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Rue Delaney’s Hello Dark World

Rue Delaney’s Hello Dark World

Across the four tracks on Hello Dark World, the debut EP by Rue Delaney, we’re pulled into the neon nighttime of London and its layers of violence, sex and sadness, but also nostalgia, love and growth. The material began to take shape when Rue lost all sense of herself in a poisonous relationship. Identity crumbled and so did the many walls the ego constructs to protect itself. Rue was raw and the music flowed. Simultaneously, Rue Delaney found the courage to be honest with herself, regaining fragments of who she used to be. The next six months found Rue confronting the reality of her relationship, sifting through the hardest parts and reconstructing herself in the process.

Rue Delaney

Hello Dark World came to life in London’s Peckham / Finsbury Park neighborhood, written in collaboration with Josef Page, a producer who provided the space for Rue to let down her guard and bring her smoldering emotions into the studio. “I felt like Joey created an environment for me to express what was really going on behind the scenes. The world we made in the studio helped me remove myself from the immediacy of the pain and focus on a body of work that moved me forwards.”

This sense of catharsis is clear on lead single “Butterfly,” a wistful pop song stripped down to its essence – weeping guitar notes, a building bass line, and subtle drum parts. A good example of less is more when it comes to creating a backdrop for complex emotion to express itself. Single two, “That Girl,” is a conversation between Rue Delaney and her former self.

Rue Delaney's Hello Dark World

A swirling guitar bed creates the space for Rue to address the person she refuses to become again. Guitars feature as one of the more prominent elements on the EP, about which Rue says: “Joey and I both love guitar pedals and making weird sounds and textures, chopping things up, almost using them like tape.” EP focus track and sleeper hit, “In Your Eyes I Die,” bubbles to life around a stylish bassline and vocals that float like cirrus clouds: elegant, unimposing.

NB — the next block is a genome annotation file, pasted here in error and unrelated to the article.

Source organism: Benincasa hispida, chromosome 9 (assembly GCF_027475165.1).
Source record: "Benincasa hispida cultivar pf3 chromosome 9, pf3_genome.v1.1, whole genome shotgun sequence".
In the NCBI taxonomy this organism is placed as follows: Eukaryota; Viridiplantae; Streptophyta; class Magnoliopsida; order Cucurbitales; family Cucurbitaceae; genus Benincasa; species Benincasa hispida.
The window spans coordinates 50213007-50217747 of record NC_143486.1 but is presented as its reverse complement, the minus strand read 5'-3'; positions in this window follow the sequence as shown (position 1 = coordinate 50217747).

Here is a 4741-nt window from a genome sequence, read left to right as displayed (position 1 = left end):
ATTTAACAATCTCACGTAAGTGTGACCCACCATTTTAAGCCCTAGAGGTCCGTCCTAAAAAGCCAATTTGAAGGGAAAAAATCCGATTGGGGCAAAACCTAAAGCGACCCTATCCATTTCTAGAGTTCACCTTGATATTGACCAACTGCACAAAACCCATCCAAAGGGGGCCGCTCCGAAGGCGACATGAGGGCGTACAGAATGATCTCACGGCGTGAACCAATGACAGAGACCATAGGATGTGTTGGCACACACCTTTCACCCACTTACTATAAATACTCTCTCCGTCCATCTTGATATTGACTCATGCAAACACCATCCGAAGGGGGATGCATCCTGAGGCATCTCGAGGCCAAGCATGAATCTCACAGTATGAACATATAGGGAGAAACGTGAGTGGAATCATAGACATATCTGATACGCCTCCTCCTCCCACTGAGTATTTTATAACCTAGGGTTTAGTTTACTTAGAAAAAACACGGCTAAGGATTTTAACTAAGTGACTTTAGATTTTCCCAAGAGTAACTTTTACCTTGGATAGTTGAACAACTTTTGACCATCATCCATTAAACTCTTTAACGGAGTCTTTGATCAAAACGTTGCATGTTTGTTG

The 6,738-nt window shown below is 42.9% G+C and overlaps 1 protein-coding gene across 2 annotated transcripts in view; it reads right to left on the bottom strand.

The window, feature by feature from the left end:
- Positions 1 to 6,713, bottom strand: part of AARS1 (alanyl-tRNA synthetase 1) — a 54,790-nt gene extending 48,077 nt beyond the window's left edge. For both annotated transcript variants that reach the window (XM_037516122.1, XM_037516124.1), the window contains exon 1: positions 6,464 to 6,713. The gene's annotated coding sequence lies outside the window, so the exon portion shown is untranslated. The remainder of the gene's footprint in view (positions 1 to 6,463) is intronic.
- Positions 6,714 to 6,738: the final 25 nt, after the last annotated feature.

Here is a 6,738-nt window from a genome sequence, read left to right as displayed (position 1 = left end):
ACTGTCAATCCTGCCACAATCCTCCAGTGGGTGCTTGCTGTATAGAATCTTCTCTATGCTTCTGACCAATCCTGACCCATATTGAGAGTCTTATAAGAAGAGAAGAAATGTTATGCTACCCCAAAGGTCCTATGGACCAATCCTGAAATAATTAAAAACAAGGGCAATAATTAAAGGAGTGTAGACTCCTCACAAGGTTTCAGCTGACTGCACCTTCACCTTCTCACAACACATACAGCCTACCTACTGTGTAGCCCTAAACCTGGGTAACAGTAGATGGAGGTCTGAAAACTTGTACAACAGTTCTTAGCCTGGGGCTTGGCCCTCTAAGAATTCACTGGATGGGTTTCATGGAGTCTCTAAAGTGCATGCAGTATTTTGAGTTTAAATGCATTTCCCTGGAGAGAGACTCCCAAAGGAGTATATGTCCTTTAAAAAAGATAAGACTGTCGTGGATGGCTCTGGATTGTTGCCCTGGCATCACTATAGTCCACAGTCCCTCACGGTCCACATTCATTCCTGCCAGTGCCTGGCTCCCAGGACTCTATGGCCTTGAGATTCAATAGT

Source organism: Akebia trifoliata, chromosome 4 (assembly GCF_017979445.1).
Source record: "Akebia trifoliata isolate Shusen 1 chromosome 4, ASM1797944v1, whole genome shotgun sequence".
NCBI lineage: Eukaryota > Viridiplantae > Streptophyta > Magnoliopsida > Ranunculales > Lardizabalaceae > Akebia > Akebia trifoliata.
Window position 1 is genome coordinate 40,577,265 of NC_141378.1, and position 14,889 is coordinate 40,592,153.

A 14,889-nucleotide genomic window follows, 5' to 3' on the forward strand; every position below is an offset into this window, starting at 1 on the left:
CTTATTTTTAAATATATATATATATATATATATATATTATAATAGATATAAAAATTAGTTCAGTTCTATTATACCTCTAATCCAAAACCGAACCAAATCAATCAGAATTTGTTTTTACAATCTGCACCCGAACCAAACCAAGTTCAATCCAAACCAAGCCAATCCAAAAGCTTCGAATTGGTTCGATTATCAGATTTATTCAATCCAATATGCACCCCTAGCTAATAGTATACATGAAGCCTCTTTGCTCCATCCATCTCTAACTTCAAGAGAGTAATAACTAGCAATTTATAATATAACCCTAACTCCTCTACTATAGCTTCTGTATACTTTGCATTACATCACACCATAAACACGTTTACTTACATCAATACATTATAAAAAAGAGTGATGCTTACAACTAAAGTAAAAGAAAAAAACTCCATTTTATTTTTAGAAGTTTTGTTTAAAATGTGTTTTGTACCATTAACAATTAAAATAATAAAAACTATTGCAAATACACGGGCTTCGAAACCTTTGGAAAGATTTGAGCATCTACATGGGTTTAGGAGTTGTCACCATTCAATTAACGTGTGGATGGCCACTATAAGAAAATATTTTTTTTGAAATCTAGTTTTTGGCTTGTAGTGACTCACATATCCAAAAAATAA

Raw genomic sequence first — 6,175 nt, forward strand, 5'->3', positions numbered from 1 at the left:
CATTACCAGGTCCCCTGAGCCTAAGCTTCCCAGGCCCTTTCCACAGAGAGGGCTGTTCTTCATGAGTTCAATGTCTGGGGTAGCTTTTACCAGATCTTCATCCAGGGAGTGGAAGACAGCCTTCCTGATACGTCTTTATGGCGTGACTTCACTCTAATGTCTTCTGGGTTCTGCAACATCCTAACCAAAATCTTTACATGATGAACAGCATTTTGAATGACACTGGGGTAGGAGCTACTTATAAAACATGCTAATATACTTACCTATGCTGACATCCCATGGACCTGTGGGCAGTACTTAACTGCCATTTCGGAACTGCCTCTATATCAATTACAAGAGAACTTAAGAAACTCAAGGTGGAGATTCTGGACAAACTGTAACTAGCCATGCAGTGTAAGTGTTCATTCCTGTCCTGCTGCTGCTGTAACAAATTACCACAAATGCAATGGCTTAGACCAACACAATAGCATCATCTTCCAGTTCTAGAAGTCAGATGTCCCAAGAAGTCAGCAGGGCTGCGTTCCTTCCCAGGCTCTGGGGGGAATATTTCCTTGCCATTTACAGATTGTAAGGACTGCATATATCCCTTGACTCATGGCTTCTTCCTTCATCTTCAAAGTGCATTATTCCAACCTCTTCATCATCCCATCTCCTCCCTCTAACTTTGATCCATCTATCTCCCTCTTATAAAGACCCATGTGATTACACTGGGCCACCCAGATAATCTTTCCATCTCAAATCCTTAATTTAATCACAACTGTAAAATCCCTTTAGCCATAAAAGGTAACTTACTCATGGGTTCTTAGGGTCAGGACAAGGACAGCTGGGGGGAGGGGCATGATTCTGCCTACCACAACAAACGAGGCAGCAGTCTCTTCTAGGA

Final song, “Rains All Day,” is an ode to the clear skies that inevitably appear on the other side of soaking rains. “Violence towards women, mental health, LGBTQ+ rights are top of the list when it comes to the issues I feel passionate about. The music came directly from how I was processing an extremely rough patch. It’s easy to be swallowed by those moments. To alchemize them into art and music was a savior for me, though I recognize not everybody has that ability. It’s why I always try to spread awareness of mental health wherever I can and make sure the people in my life know they can always turn to me.”

Rue Delaney's Hello Dark World

Since Rue hit the studio and started work on Hello Dark World, there’s been a small groundswell of industry attention on the project. Recent wins include signing to 235 Music Publishing, an imprint of Kobalt, being picked up by Jess Kinn at One Fiinix for live, agent for Ed Sheeran and Years & Years, and catching the eye of manager Phil Jones, known for his work with Yumi Zouma, The Magic Numbers, Khazali and others.

Saturated with hypnotizing guitar notes, smooth vocals and unfiltered verses,  “That Girl” details a personal conversation the artist has with her former self.

Inclining toward a remarkably mesmerizing melody, that spotlights a very relatable phrase ‘I will never be that girl’, it becomes clear that Delaney is an artist that plans on using introspection to pave her way to greatness. When pondering the song, Rue comments, “I think it’s this song that means the most to me from the EP. It’s the realisation that for a long time you took the blame to numb someone else’s pain that had always existed before you and never being that girl again for anyone.”

Rue Delaney's Hello Dark World

With her heart laid bare for the world to see, Delaney  vows to creatively touch on themes of violence towards women, mental health issues and LGBTQ privileges in her upcoming EP – all of which culminates in a poignant and forever-relevant commentary filling out the debut project. Situating herself as an artist committed to battling social problems through her art, Delaney uses “That Girl” to prove that “Hello Dark World” is set to be one hell of a sonic listen!


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